The Duke of York is also said to have played a behind-the-scenes role in encouraging the terrorist’s release.

The Libyans closely followed the advice which led to the controversial release of Megrahi – who was convicted of the murder of 270 passengers on Pan Am Flight 103 – within months of the Foreign Office’s secret intervention.

The disclosure seriously undermines British Government claims that is was not complicit in the release of al-Megrahi, and that the decision to free the convicted terrorist was taken by the Scottish Executive alone.

It will also lead to renewed pressure from senior American politicians on David Cameron to release all internal documents detailing Britain’s role in the scandal. Last summer, the Prime Minister pledged to release the relevant information – but the publication has yet to occur sparking fears that a cover-up may have been ordered.



Below, was the case about to unravel on appeal?

Pan Am Flight 103


"The international monetary order is more precarious by far today than it was in 1929. Then, gold was international money, incorruptible, unmanageable, and unchangeable. Today, the U.S. dollar serves as the international medium of exchange, managed by Washington politicians and Federal Reserve officials, manipulated from day to day, and serving political goals and ambitions. This difference alone sounds the alarm to all perceptive observers."

Hans F. Sennholz

At the Comex silver depositories Monday, final figures were: Registered 43.51 Moz, Eligible 61.06 Moz, Total 104.58 Moz.


Crooks and Scoundrels Corner.

The bent, the seriously bent, and the totally doubled over.

No crooks or scoundrels today, just an alarmist picture from America of what might happen there if the Fed’s addiction to quantitative easing crashes the currency and with it the global economy as we know it. Thinking the unthinkable, in the aftermath of the chaos of hurricane Katrina.

"The fate of the nation and the fate of the currency are one and the same."

Dr. Franz Pick

10 Things We Can Learn From Egypt About Preparing for Economic and Societal Collapse

Posted By Mac Slavo On January 31, 2011 @ 3:12 pm In Emergency Preparedness

As riots spread across the world, having started first in Europe and now engulfing the Middle East, most people in the U.S. outright reject the possibility that the same could happen right here at home. But the fact of the matter is that we remain in economic crisis and there is a real possibility of a total collapse of the system [1] we have come to know.

If the system does happen to collapse, be it because of a hyperinflationary currency meltdown [2], political uprising or anything in between, here are ten things you can expect to happen, just as they are happening in the Middle East today:

1. There will be a general break down in law and order. Law enforcement will not be policing your neighborhood. This will likely lead to a community response and vigilante groups setting up neighborhood security details. The law and justice will be determined by those walking your streets with sticks and guns, so be sure to mind your P’s and Q’s. (LINK [3])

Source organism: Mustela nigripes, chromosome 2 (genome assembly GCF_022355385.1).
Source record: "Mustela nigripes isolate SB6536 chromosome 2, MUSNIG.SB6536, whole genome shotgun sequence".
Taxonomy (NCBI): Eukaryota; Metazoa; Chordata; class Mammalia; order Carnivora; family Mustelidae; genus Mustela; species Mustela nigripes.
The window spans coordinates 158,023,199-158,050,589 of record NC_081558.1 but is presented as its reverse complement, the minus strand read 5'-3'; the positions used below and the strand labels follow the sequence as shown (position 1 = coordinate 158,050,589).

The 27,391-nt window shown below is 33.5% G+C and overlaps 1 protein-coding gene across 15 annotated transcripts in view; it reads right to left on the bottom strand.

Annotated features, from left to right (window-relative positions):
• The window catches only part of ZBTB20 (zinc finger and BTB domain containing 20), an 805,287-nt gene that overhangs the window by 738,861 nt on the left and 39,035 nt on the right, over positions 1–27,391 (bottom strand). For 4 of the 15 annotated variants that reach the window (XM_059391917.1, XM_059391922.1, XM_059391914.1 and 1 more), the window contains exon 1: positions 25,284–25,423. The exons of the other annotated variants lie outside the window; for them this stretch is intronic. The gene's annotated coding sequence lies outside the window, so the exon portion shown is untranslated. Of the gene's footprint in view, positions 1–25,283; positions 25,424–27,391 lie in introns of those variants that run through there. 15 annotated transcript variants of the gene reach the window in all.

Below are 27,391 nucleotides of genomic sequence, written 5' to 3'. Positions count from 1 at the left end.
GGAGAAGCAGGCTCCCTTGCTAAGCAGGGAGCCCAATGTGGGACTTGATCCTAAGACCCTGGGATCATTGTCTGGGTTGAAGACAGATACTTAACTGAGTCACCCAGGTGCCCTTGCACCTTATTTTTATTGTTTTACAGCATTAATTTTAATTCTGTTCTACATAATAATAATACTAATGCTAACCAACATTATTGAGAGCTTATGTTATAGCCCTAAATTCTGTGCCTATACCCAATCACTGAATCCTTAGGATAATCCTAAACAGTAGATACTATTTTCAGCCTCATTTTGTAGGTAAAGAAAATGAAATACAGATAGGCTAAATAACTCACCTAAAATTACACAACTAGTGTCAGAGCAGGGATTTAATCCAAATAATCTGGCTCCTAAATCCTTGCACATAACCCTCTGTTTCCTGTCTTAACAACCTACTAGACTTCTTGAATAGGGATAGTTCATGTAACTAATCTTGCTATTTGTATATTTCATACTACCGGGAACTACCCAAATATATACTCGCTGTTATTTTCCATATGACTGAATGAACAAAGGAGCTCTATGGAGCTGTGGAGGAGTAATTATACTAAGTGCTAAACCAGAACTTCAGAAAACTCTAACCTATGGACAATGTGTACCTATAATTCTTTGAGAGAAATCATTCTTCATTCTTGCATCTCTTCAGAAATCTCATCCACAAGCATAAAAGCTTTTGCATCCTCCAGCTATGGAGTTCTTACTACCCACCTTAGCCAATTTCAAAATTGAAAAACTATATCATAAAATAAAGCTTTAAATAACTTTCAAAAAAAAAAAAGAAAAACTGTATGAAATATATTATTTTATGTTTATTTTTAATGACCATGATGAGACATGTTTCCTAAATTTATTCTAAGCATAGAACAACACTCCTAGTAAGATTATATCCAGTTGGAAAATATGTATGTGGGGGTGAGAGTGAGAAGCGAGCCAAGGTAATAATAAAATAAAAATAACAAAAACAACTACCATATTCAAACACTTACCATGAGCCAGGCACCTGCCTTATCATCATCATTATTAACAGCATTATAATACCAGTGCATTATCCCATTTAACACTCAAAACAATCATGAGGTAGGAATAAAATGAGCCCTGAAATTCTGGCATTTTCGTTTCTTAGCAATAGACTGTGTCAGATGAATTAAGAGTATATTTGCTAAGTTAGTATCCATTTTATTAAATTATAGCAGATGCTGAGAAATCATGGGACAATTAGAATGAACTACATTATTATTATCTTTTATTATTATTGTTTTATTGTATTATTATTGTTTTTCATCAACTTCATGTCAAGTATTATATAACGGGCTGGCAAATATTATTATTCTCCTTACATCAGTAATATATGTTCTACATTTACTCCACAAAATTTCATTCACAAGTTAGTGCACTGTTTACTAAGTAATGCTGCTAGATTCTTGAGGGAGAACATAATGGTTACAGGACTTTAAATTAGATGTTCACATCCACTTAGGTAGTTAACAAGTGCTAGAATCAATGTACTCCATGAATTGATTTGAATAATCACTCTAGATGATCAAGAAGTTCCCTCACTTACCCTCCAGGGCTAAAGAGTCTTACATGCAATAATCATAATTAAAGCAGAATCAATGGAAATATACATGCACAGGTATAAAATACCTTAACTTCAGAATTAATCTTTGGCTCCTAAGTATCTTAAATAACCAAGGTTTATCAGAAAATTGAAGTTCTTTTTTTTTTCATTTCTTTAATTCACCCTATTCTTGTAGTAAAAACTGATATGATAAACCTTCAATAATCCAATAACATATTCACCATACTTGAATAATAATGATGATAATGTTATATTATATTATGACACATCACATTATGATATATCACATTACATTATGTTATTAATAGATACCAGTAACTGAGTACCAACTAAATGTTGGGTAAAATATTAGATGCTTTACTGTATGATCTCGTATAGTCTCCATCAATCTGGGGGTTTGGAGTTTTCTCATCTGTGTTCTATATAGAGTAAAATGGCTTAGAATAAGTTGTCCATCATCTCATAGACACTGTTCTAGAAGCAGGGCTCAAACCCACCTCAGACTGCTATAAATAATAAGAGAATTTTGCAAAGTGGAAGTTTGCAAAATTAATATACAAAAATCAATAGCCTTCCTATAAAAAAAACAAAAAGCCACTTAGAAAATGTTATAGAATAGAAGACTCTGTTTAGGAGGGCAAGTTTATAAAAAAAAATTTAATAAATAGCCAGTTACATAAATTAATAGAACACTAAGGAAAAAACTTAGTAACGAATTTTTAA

2. Food and water will become scarce. The average American has about three days worth of food in their home, and likely very little water, as most are dependent on their local city for this essential commodity. As with any major disaster, like hurricanes or earthquakes, panicked people will immediately make a run for the grocery store, either before or at the onset of crisis, looking to acquire any non-perishable goods. They’ll buy everything they can in one trip, which leaves less food for the next guy. Our just-in-time inventory management systems ensure that there will be no reserves in the back of the grocery store, so once the store shelves are cleared, it will be a while before they are restocked. (LINK [4])

3. Looting will be rampant. Until all of the food, water, diapers and HDTV’s have been cleared from store shelves, looters will be breaking into retail businesses in search of goods. In Egypt, most of the population is not armed. In the U.S., however, it’s a different story and the general rule on looters is: shoot them. Regardless of whether you are trying to acquire food for your baby or a free Xbox, you will be considered a looter if you enter a private business. (LINK [5]; New Orleans LINK [6])

4. If the rioting and looting gets bad enough, expect full deployment by the military. As we are currently seeing in Egypt, and like we saw in New Orleans during the Hurricane Katrina saga, government is prepared to restore order by whatever means are available. There will be heavily armed soldiers, tanks and unmanned aerial vehicles patrolling your city. (LINK [7])



"Of all the contrivances for cheating the laboring classes of mankind, none has been more effective than that which deludes them with paper money."

Daniel Webster

The monthly Coppock Indicators finished January:

DJIA: +161 Down 10. NASDAQ: +228 Down 10. SP500: +161 Down 4.

The bull market (or bear market rally) that commenced on Nasdaq on 30/4/09 at 1717 has ended. (30/5/09 SP 500 at 919, 30/5/09 DJIA 8500.) While the indicators can flip flop at market turns, this action is rare on the slow monthly indicators. December is the seventh down month, but the downward momentum has virtually stopped. I would put on (purchased) synthetic double options here for a breakout in either direction. Professional traders would adopt much more risky granted option strategies.